Oriented along the horizontal and vertical axes of the picture, the work features large geese in the foreground and flying above, interspersed with a magpie and several kingfishers. In an unusual touch of realism, one of the foreground geese munches on what appears to be a centipede. Lotus blossoms and leaves in the lower left guide the eye upward to gorgeous peony blossoms, their stalks growing from a rock on the right-hand margin. Little pictorial depth is defined but the lotuses imply that the scene is backed by some kind of water course.
The skillful drawing and plethora of birds are akin to those in a work by the early 15th century court painter Bian Wenjin (fig. 1). In both cases, the use of a symmetrically balanced composition relates to the Yuan dynasty revival of Northern Song approaches, identifying them as conservative masters of the early Ming dynasty. The results are most satisfactory, given the high technical skills on view in the finished works, which please by their sheer decorative beauty.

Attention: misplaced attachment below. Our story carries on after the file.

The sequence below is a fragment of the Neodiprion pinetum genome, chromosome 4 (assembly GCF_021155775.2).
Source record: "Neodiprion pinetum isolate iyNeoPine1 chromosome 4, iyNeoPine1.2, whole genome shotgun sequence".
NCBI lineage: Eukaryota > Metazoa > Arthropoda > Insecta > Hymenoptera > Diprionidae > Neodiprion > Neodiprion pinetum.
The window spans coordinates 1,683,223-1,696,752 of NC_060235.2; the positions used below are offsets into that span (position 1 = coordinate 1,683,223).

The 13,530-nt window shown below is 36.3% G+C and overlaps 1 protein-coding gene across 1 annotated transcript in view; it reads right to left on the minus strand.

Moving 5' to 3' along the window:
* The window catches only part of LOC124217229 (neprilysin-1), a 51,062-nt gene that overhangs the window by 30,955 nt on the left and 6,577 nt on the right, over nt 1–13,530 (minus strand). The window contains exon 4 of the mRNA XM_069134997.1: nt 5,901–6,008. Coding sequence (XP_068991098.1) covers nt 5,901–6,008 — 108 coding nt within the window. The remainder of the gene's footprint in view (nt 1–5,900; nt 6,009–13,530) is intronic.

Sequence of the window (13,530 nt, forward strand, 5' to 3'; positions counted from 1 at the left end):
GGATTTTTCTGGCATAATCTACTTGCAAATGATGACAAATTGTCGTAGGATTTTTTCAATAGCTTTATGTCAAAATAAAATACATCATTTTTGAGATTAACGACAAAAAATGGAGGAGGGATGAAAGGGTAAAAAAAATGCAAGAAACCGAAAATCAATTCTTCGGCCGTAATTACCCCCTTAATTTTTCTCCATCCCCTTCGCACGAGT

Fig. 1. Bian Wenjin: “Three Friends and Hundred Birds, 1413, detail, after James Cahill: Chinese Painting, Geneva, 1960, p. 120.